After advertising, their salesmen and representatives carried on a campaign against those who had purchased from the Evans Case Company. The salesmen and representatives called upon the trade; the record shows that seven different representatives of appellee in six large cities made about the same oral representations, indicating a concerted action and a common plan. Indeed, it was stated by some that the president of the appellee was "out to break Reilly" (president of the Evans Case Company); that Mr. Aronson, president of the appellee company, was a man of substantial wealth and that he would fight to the finish to get Reilly. It was stated that, because of the victory in the patent litigation, the appellee was alone in the field and that all lighters were an infringement upon their product; *644 that the customers could not sell automatic lighters except appellee's, and the only lighter they could handle, if they wanted to, was the appellee's. The result was that some of the customers of the Evans Case Company removed from their catalogues combination lighters and lighter sets manufactured by the Evans Case Company and instructed their branch houses to discontinue the sale of Evans lighters and sets. One customer said the agent told him, "You are not allowed to sell any automatic lighters, Evans or Golden Wheel, or any automatic lighter." And another buyer said an agent told him, "They claimed that under their patent they will not have the privilege of selling the said cases and lighters." It is unnecessary to recite in detail these misrepresentations. But it is sufficient to say that the campaign threatened was carried on and the appellant established that the appellee, by its circular letters, registered letters, and advertisements, and by representations made by its agents, has misrepresented the scope and effect of this court's decision in the patent case.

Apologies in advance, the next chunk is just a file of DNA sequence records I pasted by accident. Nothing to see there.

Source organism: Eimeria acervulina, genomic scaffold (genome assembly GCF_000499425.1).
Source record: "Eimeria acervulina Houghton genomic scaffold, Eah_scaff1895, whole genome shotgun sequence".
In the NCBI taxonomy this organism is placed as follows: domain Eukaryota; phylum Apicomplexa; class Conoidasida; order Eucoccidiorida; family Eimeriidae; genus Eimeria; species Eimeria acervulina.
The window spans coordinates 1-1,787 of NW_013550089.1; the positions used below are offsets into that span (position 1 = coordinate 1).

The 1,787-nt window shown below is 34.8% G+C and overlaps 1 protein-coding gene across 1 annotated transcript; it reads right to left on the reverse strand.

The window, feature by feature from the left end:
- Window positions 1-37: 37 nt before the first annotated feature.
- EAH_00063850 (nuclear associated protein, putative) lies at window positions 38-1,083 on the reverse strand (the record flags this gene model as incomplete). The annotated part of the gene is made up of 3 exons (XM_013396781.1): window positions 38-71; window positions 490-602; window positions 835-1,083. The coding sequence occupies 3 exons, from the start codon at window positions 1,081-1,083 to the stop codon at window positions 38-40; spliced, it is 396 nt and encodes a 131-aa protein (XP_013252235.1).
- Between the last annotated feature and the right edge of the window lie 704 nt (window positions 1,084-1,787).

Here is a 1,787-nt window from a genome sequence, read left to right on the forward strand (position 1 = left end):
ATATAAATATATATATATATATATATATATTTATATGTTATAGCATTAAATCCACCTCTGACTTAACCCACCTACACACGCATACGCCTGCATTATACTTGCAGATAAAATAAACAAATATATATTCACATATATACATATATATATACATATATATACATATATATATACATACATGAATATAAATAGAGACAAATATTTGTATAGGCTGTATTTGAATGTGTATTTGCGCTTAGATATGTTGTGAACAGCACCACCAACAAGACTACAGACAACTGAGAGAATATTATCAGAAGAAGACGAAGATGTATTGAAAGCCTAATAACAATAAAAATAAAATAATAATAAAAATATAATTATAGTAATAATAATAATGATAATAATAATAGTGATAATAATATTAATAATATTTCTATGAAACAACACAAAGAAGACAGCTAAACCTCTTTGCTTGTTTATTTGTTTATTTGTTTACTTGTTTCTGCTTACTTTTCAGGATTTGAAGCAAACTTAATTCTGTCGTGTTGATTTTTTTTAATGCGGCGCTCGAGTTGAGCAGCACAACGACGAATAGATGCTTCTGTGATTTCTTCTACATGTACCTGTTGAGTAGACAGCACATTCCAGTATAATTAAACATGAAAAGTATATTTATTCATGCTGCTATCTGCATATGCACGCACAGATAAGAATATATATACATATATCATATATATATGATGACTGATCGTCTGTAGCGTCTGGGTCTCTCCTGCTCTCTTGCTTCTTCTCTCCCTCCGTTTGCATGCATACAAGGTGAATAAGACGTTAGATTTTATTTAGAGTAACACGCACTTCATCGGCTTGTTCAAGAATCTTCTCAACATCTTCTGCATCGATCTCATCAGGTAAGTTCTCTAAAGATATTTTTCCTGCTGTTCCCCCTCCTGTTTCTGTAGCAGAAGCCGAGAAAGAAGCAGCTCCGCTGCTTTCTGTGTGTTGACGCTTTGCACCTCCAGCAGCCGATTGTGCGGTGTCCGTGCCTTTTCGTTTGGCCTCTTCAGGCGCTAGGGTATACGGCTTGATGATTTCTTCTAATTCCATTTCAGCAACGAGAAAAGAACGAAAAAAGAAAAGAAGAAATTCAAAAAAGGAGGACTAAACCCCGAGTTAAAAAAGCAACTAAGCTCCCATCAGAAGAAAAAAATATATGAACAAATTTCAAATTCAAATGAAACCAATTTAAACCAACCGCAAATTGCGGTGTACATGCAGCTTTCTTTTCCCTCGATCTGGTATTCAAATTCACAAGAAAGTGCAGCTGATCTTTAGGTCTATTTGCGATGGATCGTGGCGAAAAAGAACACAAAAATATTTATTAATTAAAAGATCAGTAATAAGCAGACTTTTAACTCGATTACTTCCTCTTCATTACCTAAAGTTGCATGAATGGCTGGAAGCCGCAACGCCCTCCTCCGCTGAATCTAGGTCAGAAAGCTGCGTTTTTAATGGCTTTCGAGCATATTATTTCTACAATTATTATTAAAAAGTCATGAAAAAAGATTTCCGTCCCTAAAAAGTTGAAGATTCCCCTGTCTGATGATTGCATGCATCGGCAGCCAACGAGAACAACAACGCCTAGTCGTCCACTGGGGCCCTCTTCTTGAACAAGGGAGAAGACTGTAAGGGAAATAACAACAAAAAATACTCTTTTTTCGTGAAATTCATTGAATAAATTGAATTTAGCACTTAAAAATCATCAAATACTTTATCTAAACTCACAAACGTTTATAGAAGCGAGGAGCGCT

Good or bad faith is to be judged only by the spoken word and conduct of the parties; the charge of bad faith is amply supported by the evidence. The District Court was of the opinion that the appellee was not bound by the agents' acts and statements; that knowledge thereof must be shown to the appellee as well as its bad faith. The master is bound by torts committed by his agent when acting within the real or apparent scope of his authority, and liability is not limited to torts resulting from acts which he has expressly authorized or directed. He is liable for any of the torts which the agent commits in the course of his employment, even though he was ignorant thereof, and the agent in committing the acts exceeded his actual authority or even disobeyed direct instructions of his principal. Washington Gas Light Co. v. Lansden, 172 U.S. 534, 19 S. Ct. 296, 43 L. Ed. 543; Dysart v. Missouri, K. & T. Ry. Co., 122 F. 228 (C. C. A. 8); Blumenthal v. Shaw, 77 F. 954 (C. C. A. 3). Here the agents were expressly authorized to visit the trade, solicit business, give information concerning appellee's lighter, and they were acting at the time for their principal and within the scope of the business intrusted to them. The plan of campaigning for business and the misuse of the court's decision in the patent litigation was planned for them. It was all part of the "campaign for damages." It was the pursuit of the policy of molestation, of driving the appellant's manufacturer out of business. The right of fair competition did not justify the acts committed. Evenson v. Spaulding, 150 F. 517, 9 L. R. A. (N. S.) 904 (C. C. A. 9). What the agents said and did was consistent with and in consequence of the instructions given to them, to advise the trade of the "sweeping decision" and to use the "decision as a tremendously powerful influence." The widespread use of circulars with notices charging infringement, some followed by suit and others not, and the subsequent suit against the Trig-a-lite lighter as an infringement, was inspired by a purpose to intimidate the Evans Case Company customers, to coerce them to refrain from purchasing from others, and to compel them to buy all automatic lighters from the appellee. Adriance, Platt & Co. v. Nat'l Harrow Co., 121 F. 827 (C. C. A. 2). Such inequitable conduct, after the decree of validity and infringement, is sufficient to deprive the appellee of its injunction and the accounting order to determine damages. See Alliance Securities Co. v. De Vilbiss Mfg. Co., 41 F.(2d) 668 (C. C. A. 6); De Forest Radio Tel. & Tel. Co. v. Radio Corp. of America (D. C.) 4 F.(2d) 134; Asbestos Shingle, S. & S. Co. v. H. W. Johns-Manville Co. (C. C.) 189 F. 611.